Advisory Intelligence: Cannabis industry survives a correction as institutional investors look on
In the last two years, the market for public cannabis companies has captured the imagination of many people. The clamor of retail investors and regular media coverage has created tremendous excitement around what has been dubbed as a once-in-a-generation opportunity for wealth creation.
But the last six months have shown that the sector has a long way to go until it can be considered to be mature. ‘It has been just over a year since Canada legalized cannabis and the space is very different today than it was a year ago,’ says Kelly Flaherty, senior IR Intelligence analyst at Nasdaq in Toronto. ‘In 2017 and 2018, company valuations rose across the sector. In recent months, sluggish earnings and executive shakeups have changed the perspective, and now investors are looking for some clarity on the real long-term value of the sector.’
In Nasdaq’s recently published Cannabis Pulse Report for the second quarter, it compared the performance of the Solactive North American Marijuana Index – which tracks the performance of US and Canadian cannabis stocks – to relevant US and Canadian benchmarks. The index closed Q2 16 percent lower than the previous quarter. By comparison, the S&P500 was almost four percent higher than the previous quarter, Nasdaq was 3.6 percent higher and the TSX/Nasdaq Composite was 1.7 percent higher.
As the cannabis industry evolves, a clearer picture will begin to emerge about which companies can be trusted to consistently deliver on their financial targets and comply with existing regulations. Until then, Flaherty says, a lot of institutional investors are watching with interest, but proceeding with caution. ‘One of the things we’re seeing from investors is that they’re waiting on the sidelines and looking for the industry to address ESG factors, especially prioritizing strong governance,’ she says. ‘There’s a distinction between having a board that can help a company navigate short-term growth and one that can oversee long-term value creation. Having risk oversight at the board level can mitigate investors’ concerns about an industry that is already considered high-risk.’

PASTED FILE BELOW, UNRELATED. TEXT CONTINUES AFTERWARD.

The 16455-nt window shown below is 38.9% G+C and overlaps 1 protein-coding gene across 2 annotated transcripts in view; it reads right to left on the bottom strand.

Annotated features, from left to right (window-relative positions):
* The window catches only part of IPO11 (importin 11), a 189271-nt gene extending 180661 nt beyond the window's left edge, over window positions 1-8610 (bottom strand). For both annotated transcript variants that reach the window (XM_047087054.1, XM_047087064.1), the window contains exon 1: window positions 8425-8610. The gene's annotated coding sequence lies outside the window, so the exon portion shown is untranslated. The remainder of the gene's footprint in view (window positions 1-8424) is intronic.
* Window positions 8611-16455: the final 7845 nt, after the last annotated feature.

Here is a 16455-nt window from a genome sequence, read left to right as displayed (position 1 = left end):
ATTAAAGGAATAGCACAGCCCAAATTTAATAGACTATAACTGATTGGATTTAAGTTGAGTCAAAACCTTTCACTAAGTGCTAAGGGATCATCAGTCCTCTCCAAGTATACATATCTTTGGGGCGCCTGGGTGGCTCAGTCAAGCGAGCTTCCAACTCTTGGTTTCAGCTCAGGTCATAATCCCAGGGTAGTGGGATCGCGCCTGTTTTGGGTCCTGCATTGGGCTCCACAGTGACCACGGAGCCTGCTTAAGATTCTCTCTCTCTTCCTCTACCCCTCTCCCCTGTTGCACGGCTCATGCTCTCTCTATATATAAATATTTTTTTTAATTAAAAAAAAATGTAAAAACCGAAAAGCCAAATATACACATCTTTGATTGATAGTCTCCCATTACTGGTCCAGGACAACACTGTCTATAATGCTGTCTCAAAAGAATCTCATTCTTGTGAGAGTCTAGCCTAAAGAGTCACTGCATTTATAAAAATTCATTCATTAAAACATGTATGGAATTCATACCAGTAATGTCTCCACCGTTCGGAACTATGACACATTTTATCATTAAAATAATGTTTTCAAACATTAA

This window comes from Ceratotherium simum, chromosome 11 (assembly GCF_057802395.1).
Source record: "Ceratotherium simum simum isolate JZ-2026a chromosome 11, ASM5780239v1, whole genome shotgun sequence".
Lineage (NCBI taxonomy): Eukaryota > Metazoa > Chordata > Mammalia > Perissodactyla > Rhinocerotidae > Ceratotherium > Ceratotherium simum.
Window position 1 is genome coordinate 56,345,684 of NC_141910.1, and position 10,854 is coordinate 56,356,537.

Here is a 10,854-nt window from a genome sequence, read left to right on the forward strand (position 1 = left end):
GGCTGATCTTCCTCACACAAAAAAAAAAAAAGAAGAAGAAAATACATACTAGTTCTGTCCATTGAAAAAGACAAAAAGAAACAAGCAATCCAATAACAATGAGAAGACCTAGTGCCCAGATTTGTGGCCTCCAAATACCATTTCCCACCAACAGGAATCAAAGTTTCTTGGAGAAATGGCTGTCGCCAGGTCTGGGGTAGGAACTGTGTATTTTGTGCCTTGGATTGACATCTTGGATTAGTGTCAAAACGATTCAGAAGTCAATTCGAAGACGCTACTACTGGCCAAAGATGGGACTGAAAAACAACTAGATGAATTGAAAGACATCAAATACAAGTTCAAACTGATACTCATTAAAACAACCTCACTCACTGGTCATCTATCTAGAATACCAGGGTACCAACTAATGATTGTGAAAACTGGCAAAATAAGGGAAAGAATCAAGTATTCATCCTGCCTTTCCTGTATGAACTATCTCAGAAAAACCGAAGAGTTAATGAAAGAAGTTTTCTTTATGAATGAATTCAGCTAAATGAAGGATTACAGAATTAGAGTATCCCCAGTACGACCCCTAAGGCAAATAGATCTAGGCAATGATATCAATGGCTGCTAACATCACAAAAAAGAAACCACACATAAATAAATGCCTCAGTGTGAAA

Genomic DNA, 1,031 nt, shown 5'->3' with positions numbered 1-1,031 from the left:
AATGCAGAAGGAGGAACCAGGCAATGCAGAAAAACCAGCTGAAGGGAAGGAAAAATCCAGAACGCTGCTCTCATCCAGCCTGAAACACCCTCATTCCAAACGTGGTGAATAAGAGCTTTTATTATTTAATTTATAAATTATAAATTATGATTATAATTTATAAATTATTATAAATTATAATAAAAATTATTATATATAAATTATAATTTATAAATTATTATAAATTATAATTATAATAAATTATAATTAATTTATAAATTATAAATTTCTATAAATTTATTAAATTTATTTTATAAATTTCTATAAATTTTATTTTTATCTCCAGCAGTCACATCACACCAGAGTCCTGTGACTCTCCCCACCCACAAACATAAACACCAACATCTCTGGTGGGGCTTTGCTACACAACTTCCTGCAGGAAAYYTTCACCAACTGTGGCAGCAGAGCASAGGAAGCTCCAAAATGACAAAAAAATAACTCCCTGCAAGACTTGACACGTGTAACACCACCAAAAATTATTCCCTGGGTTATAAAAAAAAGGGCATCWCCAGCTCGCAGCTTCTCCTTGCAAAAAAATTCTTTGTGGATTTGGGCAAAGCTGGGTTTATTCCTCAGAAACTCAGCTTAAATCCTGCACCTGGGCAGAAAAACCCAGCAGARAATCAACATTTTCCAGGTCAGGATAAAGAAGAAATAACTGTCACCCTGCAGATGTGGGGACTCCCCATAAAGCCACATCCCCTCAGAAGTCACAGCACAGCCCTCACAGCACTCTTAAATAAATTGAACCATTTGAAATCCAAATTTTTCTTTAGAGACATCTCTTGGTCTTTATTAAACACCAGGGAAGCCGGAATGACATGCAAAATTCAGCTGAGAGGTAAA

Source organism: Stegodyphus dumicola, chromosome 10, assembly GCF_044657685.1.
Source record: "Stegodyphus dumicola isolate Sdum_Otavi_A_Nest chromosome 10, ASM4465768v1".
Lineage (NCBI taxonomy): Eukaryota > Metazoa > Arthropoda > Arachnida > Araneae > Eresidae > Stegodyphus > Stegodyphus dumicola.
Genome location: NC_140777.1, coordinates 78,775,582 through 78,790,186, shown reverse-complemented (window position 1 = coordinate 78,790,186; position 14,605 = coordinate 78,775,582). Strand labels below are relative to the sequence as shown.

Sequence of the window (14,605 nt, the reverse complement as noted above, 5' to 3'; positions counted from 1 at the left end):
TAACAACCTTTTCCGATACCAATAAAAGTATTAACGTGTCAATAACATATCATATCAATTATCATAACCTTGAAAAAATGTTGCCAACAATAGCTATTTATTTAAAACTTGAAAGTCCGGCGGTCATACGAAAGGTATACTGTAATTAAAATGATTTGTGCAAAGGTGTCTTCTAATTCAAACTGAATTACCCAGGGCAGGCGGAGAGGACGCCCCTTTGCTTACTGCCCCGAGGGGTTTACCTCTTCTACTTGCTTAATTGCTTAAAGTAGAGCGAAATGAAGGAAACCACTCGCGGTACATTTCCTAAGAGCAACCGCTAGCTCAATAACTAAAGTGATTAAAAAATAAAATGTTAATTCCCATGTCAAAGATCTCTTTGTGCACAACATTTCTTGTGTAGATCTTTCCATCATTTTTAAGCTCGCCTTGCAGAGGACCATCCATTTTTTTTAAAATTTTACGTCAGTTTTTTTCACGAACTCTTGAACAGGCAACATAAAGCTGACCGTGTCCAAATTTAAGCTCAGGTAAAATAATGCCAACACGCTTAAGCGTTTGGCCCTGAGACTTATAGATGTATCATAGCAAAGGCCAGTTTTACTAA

Nasdaq’s Pulse Report reveals that the top three owners of cannabis stocks above the $500 mn market cap level are all index investors, while five of the top ten are growth investors. As the market caps get smaller, hedge funds begin to appear in the top ten holders’ list. Flaherty predicts that these lists could look quite different in the near-to-mid-term.
‘We’ve definitely been seeing stronger investment from growth investors over the last two quarters,’ she says. ‘I think we could see an influx of value investors, given how much the sector has pulled back. In conversation with cannabis companies, we hear that some longer-term investors are interested, but will just take time.’
Nasdaq’s report also looks at the performance of the two leading cannabis ETFs during Q2 of this year. The Horizons Marijuana Life Sciences Index ETF saw net inflows of C$22 mn in Q2, while the ETF fell almost 15 percent. The US ETFMG Alternative Harvest ETF saw net inflows of $48 mn in Q2 and the ETF fell almost 14 percent.
Flaherty points to the positive net inflows as a cause for optimism. ‘The industry is still it’s infancy and sounding the alarm after a year of legalization would be premature,’ she says. ‘We continue to see asset flows into the sector and that provides greater stability for share prices.’
For IR professionals at cannabis companies, Flaherty says that the turbulent first two quarters of 2019 may actually have provided a better story to tell. ‘A big part of what’s needed right now is transparency and openness with investors,’ Flaherty says. ‘The last two quarters provide an opportunity to explain why share prices have gone down, what realistic valuations are, and why the company can be trusted to deliver.’
The views and opinions expressed herein are the views and opinions of the author and do not necessarily reflect those of Nasdaq, Inc.